Tuesday, May 27, 2008

Veterans' burials nonstop at national cemeteries

An average of 1,800 veterans die each day, and 10 percent of them are buried in the country's 125 national cemeteries, which are expected to set a record with 107,000 interments, including dependents, this year. And more national cemeteries are being built.

The peak year for veterans' deaths will be either 2007 or 2008, Tuerk said. An estimated 686,000 veterans died in 2007. While many World War II veterans are dying, so are an increased number of Korean War and Vietnam veterans.

Ohio Western Reserve, a 273-acre expanse south of Cleveland, opened in 2000 and has about 11,000 veterans and dependents buried there. It has enough land to keep it open 92 more years and accommodate a total of 106,000 burials. Read more..

Shell CEO says record oil not due to shortage

LONDON (Reuters) - Oil prices at a record high above $135 a barrel are rising due to market sentiment rather than a shortage of supply, Royal Dutch Shell's chief executive said on Thursday.

U.S. crude oil hit an all-time peak on Thursday, climbing to $135.09, lifted by concern about long-term supply and a host of predictions of further rises from influential investment banks and investors.

"What we say and what we see is there are no physical shortages," Shell's Jeroen van der Veer told Reuters television. He runs the world's second-largest fully publicly traded oil firm by market value.

"There are no tankers waiting in the Middle East, there are no cars waiting at gasoline stations because they are out of stock. This has to do with psychology in the markets and you cannot forecast psychology".

His view that there are no shortages chimes with that of other oil producers, such as members of the Organization of the Petroleum Exporting Countries. Others, such as the U.S. government, say supply is tight. Read more..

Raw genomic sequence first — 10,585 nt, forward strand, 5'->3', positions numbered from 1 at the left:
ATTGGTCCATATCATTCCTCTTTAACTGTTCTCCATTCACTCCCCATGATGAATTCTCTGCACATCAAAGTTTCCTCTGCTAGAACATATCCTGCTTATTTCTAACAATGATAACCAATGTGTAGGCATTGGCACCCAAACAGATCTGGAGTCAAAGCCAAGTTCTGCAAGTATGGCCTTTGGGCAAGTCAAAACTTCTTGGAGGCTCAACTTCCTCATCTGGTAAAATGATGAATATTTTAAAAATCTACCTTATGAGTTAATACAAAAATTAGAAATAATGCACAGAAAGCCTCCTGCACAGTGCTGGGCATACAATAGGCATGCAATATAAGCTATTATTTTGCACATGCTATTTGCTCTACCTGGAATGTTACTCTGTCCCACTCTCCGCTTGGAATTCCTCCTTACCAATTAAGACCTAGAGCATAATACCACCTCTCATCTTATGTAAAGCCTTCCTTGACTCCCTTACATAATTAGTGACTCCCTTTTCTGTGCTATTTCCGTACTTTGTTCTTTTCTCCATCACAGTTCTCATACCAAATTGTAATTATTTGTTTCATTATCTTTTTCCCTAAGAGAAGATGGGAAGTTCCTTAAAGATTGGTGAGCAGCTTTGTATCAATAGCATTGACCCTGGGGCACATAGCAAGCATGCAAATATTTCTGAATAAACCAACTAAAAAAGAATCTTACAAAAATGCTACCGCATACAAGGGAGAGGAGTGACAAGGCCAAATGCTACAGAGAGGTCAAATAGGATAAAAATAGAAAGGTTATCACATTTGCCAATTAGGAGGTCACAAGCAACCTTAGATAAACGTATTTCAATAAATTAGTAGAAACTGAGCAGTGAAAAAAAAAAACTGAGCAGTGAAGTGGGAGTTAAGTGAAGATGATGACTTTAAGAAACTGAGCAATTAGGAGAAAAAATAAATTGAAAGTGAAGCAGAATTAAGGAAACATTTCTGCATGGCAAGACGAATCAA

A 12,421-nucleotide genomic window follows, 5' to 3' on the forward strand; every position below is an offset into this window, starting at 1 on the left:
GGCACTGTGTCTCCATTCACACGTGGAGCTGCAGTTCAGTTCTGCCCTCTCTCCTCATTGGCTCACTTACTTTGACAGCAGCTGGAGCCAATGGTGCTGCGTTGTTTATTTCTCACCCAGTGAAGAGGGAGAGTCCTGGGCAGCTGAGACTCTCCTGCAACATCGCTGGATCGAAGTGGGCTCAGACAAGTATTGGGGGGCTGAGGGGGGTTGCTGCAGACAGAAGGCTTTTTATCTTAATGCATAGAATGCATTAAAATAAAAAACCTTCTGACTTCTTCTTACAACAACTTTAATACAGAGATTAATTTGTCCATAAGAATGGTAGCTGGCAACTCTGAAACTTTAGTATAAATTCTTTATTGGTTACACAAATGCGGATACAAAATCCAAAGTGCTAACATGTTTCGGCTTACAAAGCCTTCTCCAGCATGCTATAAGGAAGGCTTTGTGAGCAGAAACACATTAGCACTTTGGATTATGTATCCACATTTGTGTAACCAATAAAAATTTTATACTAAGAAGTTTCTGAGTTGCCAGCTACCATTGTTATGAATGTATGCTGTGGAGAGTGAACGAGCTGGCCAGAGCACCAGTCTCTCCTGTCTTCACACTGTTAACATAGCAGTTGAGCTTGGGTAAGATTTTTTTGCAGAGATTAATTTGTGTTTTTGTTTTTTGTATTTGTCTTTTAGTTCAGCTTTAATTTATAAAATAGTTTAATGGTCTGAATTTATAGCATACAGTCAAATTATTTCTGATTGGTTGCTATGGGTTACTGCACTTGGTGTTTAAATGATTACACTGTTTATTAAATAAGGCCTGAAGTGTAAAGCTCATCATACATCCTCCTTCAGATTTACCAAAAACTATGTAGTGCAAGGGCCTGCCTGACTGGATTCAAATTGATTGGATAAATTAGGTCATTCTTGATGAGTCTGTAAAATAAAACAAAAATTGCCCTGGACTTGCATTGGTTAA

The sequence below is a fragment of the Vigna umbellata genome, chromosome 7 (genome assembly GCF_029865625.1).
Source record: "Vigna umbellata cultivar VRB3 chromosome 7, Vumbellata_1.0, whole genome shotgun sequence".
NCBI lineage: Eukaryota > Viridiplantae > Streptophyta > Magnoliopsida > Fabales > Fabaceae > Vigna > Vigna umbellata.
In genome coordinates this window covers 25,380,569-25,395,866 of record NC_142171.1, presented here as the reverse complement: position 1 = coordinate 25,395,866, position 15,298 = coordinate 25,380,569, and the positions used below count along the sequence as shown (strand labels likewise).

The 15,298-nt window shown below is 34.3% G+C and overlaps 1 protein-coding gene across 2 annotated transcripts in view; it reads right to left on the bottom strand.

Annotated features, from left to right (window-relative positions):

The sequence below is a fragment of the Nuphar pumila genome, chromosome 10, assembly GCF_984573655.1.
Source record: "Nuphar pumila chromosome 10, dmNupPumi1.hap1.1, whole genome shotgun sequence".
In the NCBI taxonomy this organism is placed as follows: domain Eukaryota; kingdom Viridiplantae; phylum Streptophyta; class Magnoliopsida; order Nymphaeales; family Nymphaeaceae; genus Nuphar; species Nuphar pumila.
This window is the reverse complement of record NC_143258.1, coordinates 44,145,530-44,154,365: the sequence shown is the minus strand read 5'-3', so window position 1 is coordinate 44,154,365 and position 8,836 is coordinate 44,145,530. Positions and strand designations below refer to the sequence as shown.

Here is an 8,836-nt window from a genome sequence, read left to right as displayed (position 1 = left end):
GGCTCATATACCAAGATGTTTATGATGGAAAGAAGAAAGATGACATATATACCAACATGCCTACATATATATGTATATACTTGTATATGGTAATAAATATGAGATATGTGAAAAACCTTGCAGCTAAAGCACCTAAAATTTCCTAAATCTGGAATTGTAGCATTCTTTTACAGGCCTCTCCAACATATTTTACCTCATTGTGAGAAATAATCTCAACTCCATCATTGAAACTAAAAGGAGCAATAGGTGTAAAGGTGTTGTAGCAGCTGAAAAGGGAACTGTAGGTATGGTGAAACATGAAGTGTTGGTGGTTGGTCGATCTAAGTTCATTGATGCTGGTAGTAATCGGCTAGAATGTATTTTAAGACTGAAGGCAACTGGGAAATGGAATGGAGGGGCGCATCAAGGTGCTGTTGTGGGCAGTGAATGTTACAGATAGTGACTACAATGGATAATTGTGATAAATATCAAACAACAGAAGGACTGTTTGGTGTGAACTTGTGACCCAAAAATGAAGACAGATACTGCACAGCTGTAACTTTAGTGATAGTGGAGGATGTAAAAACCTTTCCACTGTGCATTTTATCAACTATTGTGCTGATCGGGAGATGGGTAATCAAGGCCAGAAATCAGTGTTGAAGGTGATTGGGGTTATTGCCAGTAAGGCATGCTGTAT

$15 Billion Missing In Iraq

The inspector general for the Defense Department said yesterday that the Pentagon cannot account for almost $15 billion worth of goods and services ranging from trucks, bottled water and mattresses to rocket-propelled grenades and machine guns that were bought from contractors in the Iraq reconstruction effort.

The Pentagon did not have the proper documentation, including receipts, vouchers, signatures, invoices or other paperwork, for $7.8 billion that American and Iraqi contractors were paid for phones, folders, paint, blankets, Nissan trucks, laundry services and other items, according to a 69-page audit released to the House Committee on Oversight and Government Reform.

An earlier audit by the inspector general found deficiencies in accounting for $5.2 billion of U.S. payments to buy weapons, trucks, generators and other equipment for Iraq's security forces. In addition, the Defense Department spent $1.8 billion of seized Iraqi assets with "absolutely no accountability," according to Rep. Henry A. Waxman (D-Calif.), who chairs the oversight committee. The Pentagon also kept poor records on $135 million that it paid to its partners in the multinational military force in Iraq, auditors said. Read more..